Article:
History of Mental Health in America

Essay by fenixfiremedicUniversity, Bachelor'sA+, May 2004

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An era of "moral treatment" was introduced from Europe at the turn of the nineteenth century, representing the first of the reform movements in mental health services in the United States (U of T Library). The first reformers, including Dorothea Dix and Horace Mann imported the idea that mental illness could be treated by moving the individual to an asylum to receive a mix of somatic and psychosocial treatments in a controlled environment characterized by "moral" sensibilities (Smith). The term "moral" had a connotation different from that of today. It meant the return of the individual to reason by the application of psychologically oriented therapy. The moral treatment period was characterized by the building of private and public asylums. Almost every state had an asylum dedicated to the early treatment of mental illness to restore mental health and to keep patients from becoming chronically ill. Moral treatment accomplished the former objective, but it could not prevent chronicity (Mandell).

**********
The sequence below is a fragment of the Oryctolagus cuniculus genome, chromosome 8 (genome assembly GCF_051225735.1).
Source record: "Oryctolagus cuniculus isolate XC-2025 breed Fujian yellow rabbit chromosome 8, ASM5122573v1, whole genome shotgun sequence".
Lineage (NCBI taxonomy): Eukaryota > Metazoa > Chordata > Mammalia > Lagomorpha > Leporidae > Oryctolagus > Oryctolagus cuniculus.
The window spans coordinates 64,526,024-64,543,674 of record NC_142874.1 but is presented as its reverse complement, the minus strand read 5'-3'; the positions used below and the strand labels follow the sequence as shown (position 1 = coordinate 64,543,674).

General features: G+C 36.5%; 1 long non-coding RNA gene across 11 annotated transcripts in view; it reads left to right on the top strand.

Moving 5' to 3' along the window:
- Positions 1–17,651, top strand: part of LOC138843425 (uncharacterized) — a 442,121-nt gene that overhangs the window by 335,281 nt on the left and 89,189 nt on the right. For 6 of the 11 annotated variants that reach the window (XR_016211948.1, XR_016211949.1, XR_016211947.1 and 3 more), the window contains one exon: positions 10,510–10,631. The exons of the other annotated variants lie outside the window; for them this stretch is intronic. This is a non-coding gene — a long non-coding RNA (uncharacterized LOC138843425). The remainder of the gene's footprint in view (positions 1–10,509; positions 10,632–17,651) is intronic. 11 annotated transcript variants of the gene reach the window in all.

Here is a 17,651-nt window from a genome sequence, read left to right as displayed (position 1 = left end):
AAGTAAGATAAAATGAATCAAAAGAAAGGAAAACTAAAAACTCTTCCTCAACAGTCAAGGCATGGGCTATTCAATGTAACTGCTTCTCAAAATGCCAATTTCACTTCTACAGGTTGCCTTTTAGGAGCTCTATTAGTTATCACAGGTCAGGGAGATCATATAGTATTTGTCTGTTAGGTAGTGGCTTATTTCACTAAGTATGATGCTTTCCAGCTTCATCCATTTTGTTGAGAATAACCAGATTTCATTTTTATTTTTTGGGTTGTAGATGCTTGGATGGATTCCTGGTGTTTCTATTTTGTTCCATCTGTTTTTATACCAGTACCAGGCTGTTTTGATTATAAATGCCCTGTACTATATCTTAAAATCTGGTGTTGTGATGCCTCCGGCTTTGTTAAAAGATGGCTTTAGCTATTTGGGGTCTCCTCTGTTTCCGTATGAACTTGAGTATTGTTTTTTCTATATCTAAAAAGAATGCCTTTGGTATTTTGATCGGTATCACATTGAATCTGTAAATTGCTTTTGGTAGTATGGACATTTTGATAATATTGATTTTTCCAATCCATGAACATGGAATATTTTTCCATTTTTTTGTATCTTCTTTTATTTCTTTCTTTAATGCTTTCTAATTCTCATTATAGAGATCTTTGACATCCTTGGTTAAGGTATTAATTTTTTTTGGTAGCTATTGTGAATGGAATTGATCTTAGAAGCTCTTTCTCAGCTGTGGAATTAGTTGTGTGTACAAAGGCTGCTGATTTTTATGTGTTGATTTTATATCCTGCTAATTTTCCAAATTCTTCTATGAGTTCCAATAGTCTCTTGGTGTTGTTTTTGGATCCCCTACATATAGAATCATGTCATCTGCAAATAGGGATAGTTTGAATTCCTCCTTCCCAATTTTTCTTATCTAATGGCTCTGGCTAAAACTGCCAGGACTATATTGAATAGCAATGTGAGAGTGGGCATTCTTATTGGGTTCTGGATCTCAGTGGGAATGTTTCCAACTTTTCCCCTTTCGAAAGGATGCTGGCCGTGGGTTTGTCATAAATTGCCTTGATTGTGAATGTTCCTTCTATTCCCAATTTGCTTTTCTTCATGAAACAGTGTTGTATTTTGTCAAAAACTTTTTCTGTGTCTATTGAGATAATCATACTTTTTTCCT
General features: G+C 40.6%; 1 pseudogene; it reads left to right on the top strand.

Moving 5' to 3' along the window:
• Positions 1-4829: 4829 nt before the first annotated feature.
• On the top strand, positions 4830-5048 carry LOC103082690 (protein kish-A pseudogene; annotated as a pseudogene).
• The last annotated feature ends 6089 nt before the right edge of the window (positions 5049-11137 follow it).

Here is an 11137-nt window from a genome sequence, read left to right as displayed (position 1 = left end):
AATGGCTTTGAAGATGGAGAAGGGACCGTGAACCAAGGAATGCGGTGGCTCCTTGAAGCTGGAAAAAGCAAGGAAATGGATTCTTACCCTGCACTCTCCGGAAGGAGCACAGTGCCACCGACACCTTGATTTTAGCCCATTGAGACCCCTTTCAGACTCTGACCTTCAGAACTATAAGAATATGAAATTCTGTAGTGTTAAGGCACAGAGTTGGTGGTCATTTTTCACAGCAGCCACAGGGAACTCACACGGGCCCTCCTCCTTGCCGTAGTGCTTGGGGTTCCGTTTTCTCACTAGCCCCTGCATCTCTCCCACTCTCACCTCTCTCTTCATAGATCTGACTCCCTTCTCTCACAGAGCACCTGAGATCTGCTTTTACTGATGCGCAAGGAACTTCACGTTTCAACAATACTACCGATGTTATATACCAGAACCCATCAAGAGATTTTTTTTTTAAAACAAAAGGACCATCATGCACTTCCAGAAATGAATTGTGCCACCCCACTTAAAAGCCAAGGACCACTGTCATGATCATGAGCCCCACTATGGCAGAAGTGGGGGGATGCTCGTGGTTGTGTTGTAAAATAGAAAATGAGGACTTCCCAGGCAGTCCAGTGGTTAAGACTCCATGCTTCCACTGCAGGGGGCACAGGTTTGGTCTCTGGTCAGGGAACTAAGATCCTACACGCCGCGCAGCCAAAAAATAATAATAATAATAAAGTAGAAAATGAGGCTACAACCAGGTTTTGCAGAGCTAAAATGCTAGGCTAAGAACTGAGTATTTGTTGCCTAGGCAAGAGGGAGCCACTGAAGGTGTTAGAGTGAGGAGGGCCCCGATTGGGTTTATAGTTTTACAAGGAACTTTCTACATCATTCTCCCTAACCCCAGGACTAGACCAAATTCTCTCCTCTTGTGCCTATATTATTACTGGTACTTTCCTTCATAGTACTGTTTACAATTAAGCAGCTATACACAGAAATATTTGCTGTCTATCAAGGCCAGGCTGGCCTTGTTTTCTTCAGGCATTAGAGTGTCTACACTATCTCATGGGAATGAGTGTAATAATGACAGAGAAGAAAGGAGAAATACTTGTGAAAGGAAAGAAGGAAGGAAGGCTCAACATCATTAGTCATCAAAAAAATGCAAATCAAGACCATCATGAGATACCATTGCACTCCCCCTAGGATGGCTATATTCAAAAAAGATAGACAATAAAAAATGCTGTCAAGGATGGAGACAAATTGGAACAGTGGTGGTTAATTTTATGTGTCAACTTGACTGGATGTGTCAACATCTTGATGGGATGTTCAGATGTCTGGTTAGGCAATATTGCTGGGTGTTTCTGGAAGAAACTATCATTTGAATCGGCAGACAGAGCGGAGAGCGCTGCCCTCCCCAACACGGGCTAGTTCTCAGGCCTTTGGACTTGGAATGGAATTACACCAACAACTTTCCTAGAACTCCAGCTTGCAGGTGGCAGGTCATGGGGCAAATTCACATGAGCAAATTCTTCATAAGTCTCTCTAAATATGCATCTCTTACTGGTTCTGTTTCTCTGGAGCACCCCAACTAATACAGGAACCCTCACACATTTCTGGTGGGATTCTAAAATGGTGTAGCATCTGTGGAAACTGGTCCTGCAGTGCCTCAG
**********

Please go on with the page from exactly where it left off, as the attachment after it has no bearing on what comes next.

Moral treatment was influenced by social norms, religious beliefs, medical expertise, scientific theory, and demographic characteristics. Key components of moral treatment included: the belief that insanity is a curable disease of the brain, total isolation in order to avoid stress from society, a gentle yet firm routine of work develops discipline, a gentle yet firm routine of work, recreation, and rest will develop self-discipline, as well as the belief that causes of and solutions to insanity rest with society (Jones). Shortly after the Civil War, the failures of the promise of early treatments were recognized and asylums were built for untreatable, chronic patients. The quality of care deteriorated in public institutions, where overcrowding and underfunding ran rampant.

Progressive Era reformers believed that mental illness was the product of environmental factors, as well as the fact that it was both preventable and progressively...